Birdwatching in Morocco report


This video is called Birds of Morocco: Levaillant’s Green Woodpecker.

After earlier birdwatching in Morocco, here a recent report.

From The Birder and Biologist blog:

Monday, January 19, 2015

Morocco Trip Report Part 1: Dec 26-28, 2014

And so the adventure begins…my first trip to Africa, and going solo.

December 26, 2014

Day 1 was essentially a travel day, slowly making my way from Oxford to Marrakesh. It began with a quick cab ride from Littlemore to the downtown Oxford bus station, and then a relatively long 2-hour ride to London-Gatwick airport (thank goodness for Sudoku). I had about 3 hours to mill about the airport, so had some lunch, studied the bird guide a bit, and tallied five species from the airport windows: Common Wood-Pigeon, Eurasian Blackbird, Common Buzzard, and Eurasian Magpie.

That is four species; not five.

At 3:40pm my EasyJet flight departed on time, and landed ahead of schedule thanks to a strong tail wind. It was quite strange watching the sun set for nearly the entire flight, as we essentially flew down the edge of the sunset bell curve.

Once in Marrakesh, my luggage was there to meet me (unlike in the UK), getting through customs was relatively easy, and renting my car was painless. …

December 27, 2014

Day 2 and my first full day of birding in Morocco. Today’s plan was to head to a ski hill at Oukaimeden in search of two key species: Alpine Chough and Crimson-winged Finch. I woke at 6:10am and departed the hotel at 7:10am, about 15 minutes before sunrise. My day began with some common European birds on the hotel grounds, including Pied Wagtail, Chaffinch, Blackcap, and European Blackbird. For the first several miles, or about half the trip, driving was along a relatively fast and straight road. At Douar Ouriki I saw a Common Stonechat, and in the village of Trine I saw my first lifer for the trip, Common Bulbul. Also in Trine was another Blackcap, and Chaffinches of the African race. At Trine I turned off to begin the long climb up the High Atlas to Oukaimeden. Birding was slow going, and almost every possible pullout had somebody selling something. And if a pullout had nobody selling anything and I chose to pull over to scan for birds, it wasn’t long before someone pulled up on their motorbike with something to sell.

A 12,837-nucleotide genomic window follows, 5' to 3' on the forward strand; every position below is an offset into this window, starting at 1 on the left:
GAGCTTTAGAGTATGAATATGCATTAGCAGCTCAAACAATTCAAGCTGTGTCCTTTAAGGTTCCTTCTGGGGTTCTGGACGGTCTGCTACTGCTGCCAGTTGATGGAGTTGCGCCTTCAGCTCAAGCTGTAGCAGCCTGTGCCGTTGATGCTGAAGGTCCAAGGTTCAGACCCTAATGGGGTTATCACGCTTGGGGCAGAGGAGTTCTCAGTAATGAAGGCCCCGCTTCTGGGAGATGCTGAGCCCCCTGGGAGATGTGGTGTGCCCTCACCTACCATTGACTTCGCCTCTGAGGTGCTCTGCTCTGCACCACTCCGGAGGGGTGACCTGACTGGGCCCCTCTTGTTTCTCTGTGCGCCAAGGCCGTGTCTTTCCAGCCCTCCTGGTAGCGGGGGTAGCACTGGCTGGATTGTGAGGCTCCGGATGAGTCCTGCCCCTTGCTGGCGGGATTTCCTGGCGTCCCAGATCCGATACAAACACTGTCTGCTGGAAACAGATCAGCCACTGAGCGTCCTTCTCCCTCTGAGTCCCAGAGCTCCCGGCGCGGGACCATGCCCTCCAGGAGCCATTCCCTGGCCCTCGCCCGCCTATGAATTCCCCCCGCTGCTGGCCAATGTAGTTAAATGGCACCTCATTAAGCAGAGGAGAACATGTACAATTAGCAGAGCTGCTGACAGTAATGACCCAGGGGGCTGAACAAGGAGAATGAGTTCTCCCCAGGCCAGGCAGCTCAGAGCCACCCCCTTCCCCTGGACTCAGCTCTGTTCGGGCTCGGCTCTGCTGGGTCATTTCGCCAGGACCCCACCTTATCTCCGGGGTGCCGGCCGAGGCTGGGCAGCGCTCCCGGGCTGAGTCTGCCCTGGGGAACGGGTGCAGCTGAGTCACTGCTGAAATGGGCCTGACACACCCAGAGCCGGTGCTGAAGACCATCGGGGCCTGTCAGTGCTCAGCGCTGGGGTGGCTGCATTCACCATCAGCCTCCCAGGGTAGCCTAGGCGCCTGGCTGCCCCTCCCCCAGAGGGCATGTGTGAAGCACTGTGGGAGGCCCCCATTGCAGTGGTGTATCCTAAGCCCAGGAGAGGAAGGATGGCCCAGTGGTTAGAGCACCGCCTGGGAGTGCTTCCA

At Tinichchi I found another two Common Bulbuls, as well as two Rock Buntings, and a Black Wheatear. I arrived at Oukaimeden with great expectations a little after 10:00am. Unfortunately, expectations were soon crushed by the swarms of people, especially the numerous peddlers pushing their wares. I spent about an hour at the resort, pulling over to scour the land wherever I could get a bit of peace. I couldn’t for the life of me find a Crimson-winged Finch, so that was a huge disappointment and my first big miss. I did however get Alpine Chough, about 40 of them mixed in with the even more numerous Red-billed Chough, and so managed to get one of two target birds. The only other species with decent numbers was Horned Lark (14 of them), among which was a single Linnet. At Oukaimeden Lake, which was completely open, I observed a lone White-throated Dipper foraging at the mouth of a small stream that flowed into the lake. This was my third lifer for the trip, and a pleasant surprise. With several more hours to spend birding, and Oukaimeden decidedly not being the place to do so, I began to make my way back down the long and winding road, now playing it by ear as to where to go.